I went to state schools in the US where I was always top of the class. Then, for my last three years of schooling I went to Beaver Country Day School in Brookline, Massachusetts, a small, private, all-girls, not particularly academic school where there were more kids like me. I was very studious. I was also a good all-rounder, which was very confusing, although the minute I walked into physics I never understood a word of it. I never understood a word of advanced algebra, either. But it was the kind of school where if they knew you were bright, they gave you the benefit of the doubt.
There was a point when - as you do - I wanted to please my father (a surgeon) and go into science, but it was clear that I didn't really have any aptitude for it. I did bolt out of the biology room when they were dissecting giant African cockroaches ...
We had amazing English teachers. Miss O'Connell was the one who changed my life. She was very acerbic and just fantastic. She taught you to think and to write and to love literature. And, actually, the English I was taught at school was generally better than the English I was taught at Harvard. It was the intimacy of it; there were 22-25 in a class, whereas at Harvard there were 600 people in a Shakespeare lecture.
At Harvard there was this wonderful man, Dimitri Hadzi. He wasn't a proper teacher; he was the professor of sculpture. I adored him. He was the one who said to me, "What are you doing here with all these stiffs? Go to Europe, go to art school." And on his advice, I did. I went to England and never looked back.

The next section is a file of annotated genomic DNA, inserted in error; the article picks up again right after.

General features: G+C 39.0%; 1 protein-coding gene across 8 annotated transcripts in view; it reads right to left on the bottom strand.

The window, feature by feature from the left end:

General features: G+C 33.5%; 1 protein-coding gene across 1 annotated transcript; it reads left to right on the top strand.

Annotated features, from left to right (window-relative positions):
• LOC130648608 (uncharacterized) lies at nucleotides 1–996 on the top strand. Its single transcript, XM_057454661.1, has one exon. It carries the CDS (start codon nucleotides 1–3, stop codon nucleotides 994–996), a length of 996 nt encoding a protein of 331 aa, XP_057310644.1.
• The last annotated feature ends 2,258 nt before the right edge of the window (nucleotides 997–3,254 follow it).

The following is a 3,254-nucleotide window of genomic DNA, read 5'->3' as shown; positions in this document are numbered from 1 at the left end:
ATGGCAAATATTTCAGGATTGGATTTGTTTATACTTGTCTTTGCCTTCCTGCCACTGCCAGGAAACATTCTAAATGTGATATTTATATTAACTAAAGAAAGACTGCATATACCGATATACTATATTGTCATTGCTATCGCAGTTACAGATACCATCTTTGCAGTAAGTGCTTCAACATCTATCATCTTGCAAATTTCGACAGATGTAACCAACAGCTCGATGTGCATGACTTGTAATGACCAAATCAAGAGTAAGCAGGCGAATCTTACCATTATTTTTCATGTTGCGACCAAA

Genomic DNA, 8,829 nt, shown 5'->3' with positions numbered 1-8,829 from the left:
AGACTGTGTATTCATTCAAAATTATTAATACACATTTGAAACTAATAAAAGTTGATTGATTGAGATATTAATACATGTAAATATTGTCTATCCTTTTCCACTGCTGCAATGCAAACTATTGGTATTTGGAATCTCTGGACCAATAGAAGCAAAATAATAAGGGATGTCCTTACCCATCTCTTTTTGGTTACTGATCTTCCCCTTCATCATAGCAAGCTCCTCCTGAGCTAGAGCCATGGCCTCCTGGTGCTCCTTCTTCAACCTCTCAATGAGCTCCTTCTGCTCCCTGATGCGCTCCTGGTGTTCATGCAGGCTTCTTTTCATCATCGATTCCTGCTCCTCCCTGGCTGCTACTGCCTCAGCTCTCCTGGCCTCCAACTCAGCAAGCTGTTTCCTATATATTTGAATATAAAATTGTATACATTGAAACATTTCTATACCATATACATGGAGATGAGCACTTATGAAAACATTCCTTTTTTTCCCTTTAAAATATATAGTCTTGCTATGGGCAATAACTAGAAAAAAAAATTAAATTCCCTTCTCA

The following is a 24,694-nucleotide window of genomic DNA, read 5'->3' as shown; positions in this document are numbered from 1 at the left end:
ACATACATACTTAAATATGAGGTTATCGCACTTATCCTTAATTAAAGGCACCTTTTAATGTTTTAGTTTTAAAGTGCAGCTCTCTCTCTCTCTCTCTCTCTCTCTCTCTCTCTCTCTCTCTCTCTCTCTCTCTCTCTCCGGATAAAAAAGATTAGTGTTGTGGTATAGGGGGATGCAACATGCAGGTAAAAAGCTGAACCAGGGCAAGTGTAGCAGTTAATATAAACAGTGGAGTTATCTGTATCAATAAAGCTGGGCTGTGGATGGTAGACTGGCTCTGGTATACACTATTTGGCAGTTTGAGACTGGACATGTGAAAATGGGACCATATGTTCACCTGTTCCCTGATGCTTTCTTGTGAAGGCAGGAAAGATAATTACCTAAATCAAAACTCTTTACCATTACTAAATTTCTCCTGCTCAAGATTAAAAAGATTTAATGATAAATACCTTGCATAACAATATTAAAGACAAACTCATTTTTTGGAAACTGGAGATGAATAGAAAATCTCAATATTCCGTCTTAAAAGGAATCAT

But the best teacher I ever had was at my primary school - Angier School in Newton, Massachusetts, when I was 11 and in fifth grade. I remember shouting, "Yes, I have Salinger!" for my class teacher. He was legendary. He must have been in his 30s then and he was utterly, utterly magnetic. I can't even begin to describe what made the classroom atmosphere so amazing. There was a buzz. I recall going into class and it being the most exciting experience of my life. And I was always being challenged. Every Friday he would give us a question like, "How much do the oceans weigh?" and we would have an hour to try and figure it out using all the reference books around the room - this was well before computers. And it was always an abstract question like that. If one person got it right they would get 100 points. Forty-something years later I still remember the day when I got the answer.
About five years ago I was at the Children's Literature New England conference and I met a librarian who was wearing a badge that said "Waban", which was a tiny place, a subset of Newton, and where I grew up. She asked if I had gone to Angier School; she was the librarian there. I immediately wanted to know if she remembered Mr Salinger. I explained how I had never forgotten him, how I had wanted to get in touch with him to tell him how much he had changed my life. She went very pale, then went out and brought back something she had printed from the computer. It was the story of his arraignment. He had been jailed for rape over a period of six years with a young girl.
The extraordinary irony of all this was that although I kept Googling the story, I couldn't find anything. But I kept looking because I wanted the facts. I found myself right back in his classroom thinking about how to find information. I searched for lateral words and then one day I found the whole court case.
'There is No Dog' by Meg Rosoff is published by Penguin in September. She was talking to Anne Joseph.